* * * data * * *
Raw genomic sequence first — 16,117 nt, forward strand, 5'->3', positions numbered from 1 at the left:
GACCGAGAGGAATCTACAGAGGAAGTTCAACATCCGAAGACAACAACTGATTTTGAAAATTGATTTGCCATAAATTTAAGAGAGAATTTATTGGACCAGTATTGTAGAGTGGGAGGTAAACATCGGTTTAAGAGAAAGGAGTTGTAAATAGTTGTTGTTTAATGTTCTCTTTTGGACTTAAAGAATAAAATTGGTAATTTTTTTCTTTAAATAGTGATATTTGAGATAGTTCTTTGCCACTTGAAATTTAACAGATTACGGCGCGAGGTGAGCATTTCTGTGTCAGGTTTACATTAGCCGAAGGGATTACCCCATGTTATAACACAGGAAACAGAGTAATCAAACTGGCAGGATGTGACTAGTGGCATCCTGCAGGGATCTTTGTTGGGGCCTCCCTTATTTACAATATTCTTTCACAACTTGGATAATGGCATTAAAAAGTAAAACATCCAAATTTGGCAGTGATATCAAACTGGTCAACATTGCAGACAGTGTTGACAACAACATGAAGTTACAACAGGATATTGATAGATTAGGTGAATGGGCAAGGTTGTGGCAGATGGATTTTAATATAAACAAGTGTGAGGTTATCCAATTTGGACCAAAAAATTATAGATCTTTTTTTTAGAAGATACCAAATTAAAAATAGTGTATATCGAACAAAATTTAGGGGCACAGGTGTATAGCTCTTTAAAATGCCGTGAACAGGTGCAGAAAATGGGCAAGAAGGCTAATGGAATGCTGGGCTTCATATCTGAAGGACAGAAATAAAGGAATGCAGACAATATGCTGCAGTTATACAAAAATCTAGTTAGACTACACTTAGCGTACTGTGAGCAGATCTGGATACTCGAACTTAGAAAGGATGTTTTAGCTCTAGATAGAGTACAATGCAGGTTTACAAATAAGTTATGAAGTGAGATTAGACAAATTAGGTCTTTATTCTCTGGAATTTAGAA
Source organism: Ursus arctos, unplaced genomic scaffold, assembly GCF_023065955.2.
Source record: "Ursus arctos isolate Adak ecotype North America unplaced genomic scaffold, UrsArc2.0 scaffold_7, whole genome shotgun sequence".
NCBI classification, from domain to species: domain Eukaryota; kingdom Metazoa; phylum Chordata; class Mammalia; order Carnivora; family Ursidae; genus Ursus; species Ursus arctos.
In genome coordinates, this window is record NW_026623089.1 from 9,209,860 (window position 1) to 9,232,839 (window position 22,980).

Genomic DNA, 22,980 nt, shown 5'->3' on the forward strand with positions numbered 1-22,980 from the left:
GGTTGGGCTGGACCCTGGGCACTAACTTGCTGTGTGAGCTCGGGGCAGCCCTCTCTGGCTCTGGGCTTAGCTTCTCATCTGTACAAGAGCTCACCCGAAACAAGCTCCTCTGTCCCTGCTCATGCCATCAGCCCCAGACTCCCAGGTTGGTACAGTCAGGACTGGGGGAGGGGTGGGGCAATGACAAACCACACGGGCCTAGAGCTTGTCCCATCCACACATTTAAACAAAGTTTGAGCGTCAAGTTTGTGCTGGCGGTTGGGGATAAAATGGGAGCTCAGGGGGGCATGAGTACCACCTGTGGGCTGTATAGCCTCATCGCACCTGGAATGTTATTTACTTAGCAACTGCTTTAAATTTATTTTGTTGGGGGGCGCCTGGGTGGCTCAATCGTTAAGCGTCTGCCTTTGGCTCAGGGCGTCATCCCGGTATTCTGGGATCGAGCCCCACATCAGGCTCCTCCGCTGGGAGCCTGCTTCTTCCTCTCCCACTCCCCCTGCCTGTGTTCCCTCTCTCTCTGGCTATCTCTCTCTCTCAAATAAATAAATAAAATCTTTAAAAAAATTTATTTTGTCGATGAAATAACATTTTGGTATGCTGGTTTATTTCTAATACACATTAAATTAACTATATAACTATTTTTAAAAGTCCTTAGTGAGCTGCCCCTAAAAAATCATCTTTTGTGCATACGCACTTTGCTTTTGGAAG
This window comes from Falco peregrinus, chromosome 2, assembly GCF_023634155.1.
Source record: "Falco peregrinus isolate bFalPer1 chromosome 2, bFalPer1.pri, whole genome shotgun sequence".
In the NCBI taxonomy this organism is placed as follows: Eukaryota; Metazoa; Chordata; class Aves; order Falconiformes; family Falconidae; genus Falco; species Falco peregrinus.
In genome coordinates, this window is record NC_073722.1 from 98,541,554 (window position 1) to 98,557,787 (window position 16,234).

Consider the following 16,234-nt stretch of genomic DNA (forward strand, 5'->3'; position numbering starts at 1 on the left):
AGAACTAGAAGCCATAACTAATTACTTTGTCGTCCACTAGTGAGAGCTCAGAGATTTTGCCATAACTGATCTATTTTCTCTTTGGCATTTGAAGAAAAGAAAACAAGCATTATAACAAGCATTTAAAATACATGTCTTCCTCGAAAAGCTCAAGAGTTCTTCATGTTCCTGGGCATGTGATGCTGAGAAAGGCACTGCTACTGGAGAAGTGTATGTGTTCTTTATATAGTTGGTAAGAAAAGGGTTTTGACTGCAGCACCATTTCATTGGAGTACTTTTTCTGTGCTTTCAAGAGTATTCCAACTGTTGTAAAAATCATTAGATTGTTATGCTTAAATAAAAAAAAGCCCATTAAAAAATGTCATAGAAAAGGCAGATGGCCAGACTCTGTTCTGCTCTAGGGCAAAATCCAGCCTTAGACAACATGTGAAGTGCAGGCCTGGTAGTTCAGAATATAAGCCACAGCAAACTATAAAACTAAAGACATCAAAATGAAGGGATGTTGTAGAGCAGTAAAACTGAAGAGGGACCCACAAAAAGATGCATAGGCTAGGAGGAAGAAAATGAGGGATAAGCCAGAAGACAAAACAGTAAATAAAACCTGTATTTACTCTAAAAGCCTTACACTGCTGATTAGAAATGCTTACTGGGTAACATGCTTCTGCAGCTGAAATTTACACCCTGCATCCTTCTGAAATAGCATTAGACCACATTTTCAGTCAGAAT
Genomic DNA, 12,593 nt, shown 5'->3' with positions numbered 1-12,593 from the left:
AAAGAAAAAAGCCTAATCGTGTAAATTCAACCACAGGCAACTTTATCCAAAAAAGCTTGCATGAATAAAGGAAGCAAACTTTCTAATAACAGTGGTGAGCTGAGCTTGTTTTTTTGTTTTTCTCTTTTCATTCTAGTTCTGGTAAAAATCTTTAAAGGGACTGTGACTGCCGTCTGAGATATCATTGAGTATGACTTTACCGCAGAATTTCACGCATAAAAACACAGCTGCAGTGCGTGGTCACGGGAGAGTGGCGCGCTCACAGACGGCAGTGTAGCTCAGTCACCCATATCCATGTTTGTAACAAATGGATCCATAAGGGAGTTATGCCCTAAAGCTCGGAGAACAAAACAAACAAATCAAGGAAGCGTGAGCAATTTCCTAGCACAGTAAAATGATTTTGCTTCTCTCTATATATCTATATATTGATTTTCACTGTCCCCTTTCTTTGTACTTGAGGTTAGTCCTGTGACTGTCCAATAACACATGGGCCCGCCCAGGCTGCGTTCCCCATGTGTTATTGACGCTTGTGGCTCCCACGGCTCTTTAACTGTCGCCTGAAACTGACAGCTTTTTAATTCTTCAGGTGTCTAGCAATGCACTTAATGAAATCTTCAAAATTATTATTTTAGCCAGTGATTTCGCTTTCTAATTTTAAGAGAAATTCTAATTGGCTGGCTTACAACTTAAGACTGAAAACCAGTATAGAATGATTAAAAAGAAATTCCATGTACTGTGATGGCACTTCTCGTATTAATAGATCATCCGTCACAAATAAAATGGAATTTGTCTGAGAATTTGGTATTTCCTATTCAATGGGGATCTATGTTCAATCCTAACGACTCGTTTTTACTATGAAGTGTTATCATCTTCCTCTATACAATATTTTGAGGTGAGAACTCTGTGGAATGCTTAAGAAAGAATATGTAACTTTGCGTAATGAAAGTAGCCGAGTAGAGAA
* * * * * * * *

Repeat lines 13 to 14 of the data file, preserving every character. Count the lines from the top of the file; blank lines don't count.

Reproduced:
Consider the following 16,234-nt stretch of genomic DNA (forward strand, 5'->3'; position numbering starts at 1 on the left):
AGAACTAGAAGCCATAACTAATTACTTTGTCGTCCACTAGTGAGAGCTCAGAGATTTTGCCATAACTGATCTATTTTCTCTTTGGCATTTGAAGAAAAGAAAACAAGCATTATAACAAGCATTTAAAATACATGTCTTCCTCGAAAAGCTCAAGAGTTCTTCATGTTCCTGGGCATGTGATGCTGAGAAAGGCACTGCTACTGGAGAAGTGTATGTGTTCTTTATATAGTTGGTAAGAAAAGGGTTTTGACTGCAGCACCATTTCATTGGAGTACTTTTTCTGTGCTTTCAAGAGTATTCCAACTGTTGTAAAAATCATTAGATTGTTATGCTTAAATAAAAAAAAGCCCATTAAAAAATGTCATAGAAAAGGCAGATGGCCAGACTCTGTTCTGCTCTAGGGCAAAATCCAGCCTTAGACAACATGTGAAGTGCAGGCCTGGTAGTTCAGAATATAAGCCACAGCAAACTATAAAACTAAAGACATCAAAATGAAGGGATGTTGTAGAGCAGTAAAACTGAAGAGGGACCCACAAAAAGATGCATAGGCTAGGAGGAAGAAAATGAGGGATAAGCCAGAAGACAAAACAGTAAATAAAACCTGTATTTACTCTAAAAGCCTTACACTGCTGATTAGAAATGCTTACTGGGTAACATGCTTCTGCAGCTGAAATTTACACCCTGCATCCTTCTGAAATAGCATTAGACCACATTTTCAGTCAGAAT